Drinking Honey Part 2: the ‘Liquor of Life’

Drinking Honey Part 2: the ‘Liquor of Life’. In the 17th century English courtier and diplomat Sir Kenelm Digby described mead (or honey wine) as…

Drinking Honey Part 2: the ‘Liquor of Life’.

In the 17th century English courtier and diplomat Sir Kenelm Digby described mead (or honey wine) as the ‘liquor of life’. Ironically, shortly thereafter mead suffered a substantial downturn in popularity, although it has remained firmly entrenched in various cultures around the globe (particularly where grapes are not usually grown) and is currently enjoying something of a resurgence in the US. Mead has been something of an institution in Poland since the Middle Ages; is it also commonly produced in other parts of Europe, such as Russia, Bulgaria, Croatia, Serbia, Bosnia, and notably Finland, where raisins are added to increase the sugar content during fermentation. In Mexico, the Philippines and parts of Africa, mead is traditionally a home-made beverage and may still be fermented with wild yeasts. Local variation in taste and aroma is created by the infusion of an infinite variety of herbs, spices, fruit, flowers and other ingredients. ‘Black mead’ is made with blackcurrants; ‘red mead’ uses redcurrants, whereas ‘blue mead’ actually has a blue tint produced by fungal spores added early in the fermentation. Today, some of the best boutique mead is produced in the British Isles, as well as the US – Lithuanian mead is also highly rated. Australia also has a number of commercial ‘meaderies’; Honey Wines Australia, located in the Hunter Region of NSW, boasts that all of the honey they use comes from their own apiaries. Their flavours include coconut, vanilla, raspberry, chai and Turkish delight! Sweet or semi-sweet meads are often paired with cheeses or desserts, whereas other varietals may be best on their own, or as aperitifs.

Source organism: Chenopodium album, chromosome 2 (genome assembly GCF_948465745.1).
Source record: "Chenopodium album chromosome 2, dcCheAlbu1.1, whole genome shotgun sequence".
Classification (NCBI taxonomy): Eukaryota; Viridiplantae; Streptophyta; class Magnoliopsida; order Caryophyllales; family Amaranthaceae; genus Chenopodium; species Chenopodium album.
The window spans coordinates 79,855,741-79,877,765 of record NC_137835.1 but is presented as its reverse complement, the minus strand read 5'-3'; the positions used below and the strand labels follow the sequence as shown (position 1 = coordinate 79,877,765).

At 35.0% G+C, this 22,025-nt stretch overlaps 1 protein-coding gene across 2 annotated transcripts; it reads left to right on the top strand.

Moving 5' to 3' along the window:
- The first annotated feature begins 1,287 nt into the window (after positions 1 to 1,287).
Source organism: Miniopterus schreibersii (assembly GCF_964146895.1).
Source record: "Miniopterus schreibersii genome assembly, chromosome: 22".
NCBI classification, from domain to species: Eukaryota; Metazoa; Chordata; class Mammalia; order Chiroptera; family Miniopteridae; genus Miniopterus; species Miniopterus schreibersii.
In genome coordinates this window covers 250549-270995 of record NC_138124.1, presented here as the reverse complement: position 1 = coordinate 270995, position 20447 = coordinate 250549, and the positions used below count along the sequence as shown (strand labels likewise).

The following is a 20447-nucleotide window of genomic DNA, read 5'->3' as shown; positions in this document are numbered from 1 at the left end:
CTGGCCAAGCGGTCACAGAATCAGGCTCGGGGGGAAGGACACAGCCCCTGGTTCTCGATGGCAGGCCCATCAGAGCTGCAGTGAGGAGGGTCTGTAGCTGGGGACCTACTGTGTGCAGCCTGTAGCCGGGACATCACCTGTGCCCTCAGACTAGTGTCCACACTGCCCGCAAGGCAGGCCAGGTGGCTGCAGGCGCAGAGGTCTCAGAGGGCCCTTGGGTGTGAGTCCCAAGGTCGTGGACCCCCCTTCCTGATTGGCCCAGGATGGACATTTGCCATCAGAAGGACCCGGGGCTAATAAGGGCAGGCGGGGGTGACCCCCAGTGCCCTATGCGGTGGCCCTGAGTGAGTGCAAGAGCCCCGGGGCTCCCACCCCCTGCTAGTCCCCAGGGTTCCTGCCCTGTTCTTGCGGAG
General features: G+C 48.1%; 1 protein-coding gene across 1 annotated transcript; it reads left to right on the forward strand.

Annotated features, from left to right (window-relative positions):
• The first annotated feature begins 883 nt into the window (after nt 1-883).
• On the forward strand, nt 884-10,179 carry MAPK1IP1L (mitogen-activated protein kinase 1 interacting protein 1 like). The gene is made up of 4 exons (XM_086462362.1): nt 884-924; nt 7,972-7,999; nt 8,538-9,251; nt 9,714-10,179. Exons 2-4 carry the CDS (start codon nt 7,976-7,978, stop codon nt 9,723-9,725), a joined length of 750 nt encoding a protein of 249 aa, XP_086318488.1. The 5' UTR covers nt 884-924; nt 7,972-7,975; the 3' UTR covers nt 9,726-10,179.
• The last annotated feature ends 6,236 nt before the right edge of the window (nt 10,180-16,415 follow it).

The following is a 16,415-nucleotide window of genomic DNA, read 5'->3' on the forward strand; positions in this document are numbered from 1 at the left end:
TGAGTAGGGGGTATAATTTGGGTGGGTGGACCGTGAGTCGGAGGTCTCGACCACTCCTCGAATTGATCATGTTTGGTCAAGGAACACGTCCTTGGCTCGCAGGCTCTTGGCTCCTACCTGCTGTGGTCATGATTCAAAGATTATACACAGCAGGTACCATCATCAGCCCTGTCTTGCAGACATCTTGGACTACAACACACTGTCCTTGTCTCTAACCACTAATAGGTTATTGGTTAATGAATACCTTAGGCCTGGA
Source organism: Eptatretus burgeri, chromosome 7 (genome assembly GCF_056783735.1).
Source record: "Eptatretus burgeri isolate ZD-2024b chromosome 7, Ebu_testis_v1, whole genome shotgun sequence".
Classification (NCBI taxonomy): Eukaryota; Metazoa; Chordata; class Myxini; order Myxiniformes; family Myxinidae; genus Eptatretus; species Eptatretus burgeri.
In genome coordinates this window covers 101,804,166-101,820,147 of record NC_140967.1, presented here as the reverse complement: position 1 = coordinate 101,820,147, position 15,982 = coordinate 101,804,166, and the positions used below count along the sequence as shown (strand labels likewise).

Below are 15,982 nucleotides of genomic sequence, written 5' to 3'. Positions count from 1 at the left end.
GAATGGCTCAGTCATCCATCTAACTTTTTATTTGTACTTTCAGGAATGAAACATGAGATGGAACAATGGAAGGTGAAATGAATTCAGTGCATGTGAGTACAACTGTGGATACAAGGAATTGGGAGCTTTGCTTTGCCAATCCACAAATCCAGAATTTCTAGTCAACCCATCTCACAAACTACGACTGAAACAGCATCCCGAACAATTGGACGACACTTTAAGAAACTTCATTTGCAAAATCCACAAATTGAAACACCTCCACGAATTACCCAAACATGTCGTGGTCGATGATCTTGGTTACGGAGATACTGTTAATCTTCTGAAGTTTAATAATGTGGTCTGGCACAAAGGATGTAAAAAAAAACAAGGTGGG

Just as regular wine made from grapes can be distilled to produce brandy, mead can also be distilled to generate a form of brandy or whiskey (sometimes referred to as a ‘honey jack’), or liqueur. ‘Drakas’ is traditionally produced in Scandinavia by leaving a bowl of honey mead outside at night and then chipping off the ice next morning. This process may be repeated a number of times and is a simple but ingenious form of freeze distillation. In the US, drakas is produced commercially by J. J. Pfister Distilling.  

The sweet, smooth taste of honey combines well with spirits and is routinely employed by distilleries to impart novel flavour, using either honey (e.g. Wild Turkey American Honey) or a honey liqueur (Jack Daniel’s Tennessee Honey). Gin and rum may also be flavoured in a similar fashion. Closer to home, Taverner’s Tasmanian Single Malt Whisky Honey Mead combines single malt whisky with eight-year-old mead produced from award-winning Tasmanian honey. Krupnic is a traditional liqueur from Eastern Europe made from vodka infused with honey and a large variety of herbs and spices. This inspired the Byron Bay Spirits Co. to come up with Byron Bees Honey Liqueur, which contains unique local botanicals.

What about spirits manufactured purely from honey? Medovaca, from Croatia, is a brandy produced solely from honey mead through a process of double distillation. It is described as being crystal clear and very smooth, with subtle notes of honey. Likewise, Comb Vodka, from New York’s Stilltheone Distillery, is distilled exclusively from orange-blossom honey, and is rich and smooth, with a mild, fruity sweetness and floral overtones. The Hidden Marsh Distillery, also located in New York state, produces a triple-distilled vodka from wildflower honey, while Wigle Landlocked Oak is produced in Pennsylvania from buckwheat honey, and is essentially a rum (although it cannot be legally labelled as such), with a complex, slightly smokey flavour and a strong vanilla nose.  


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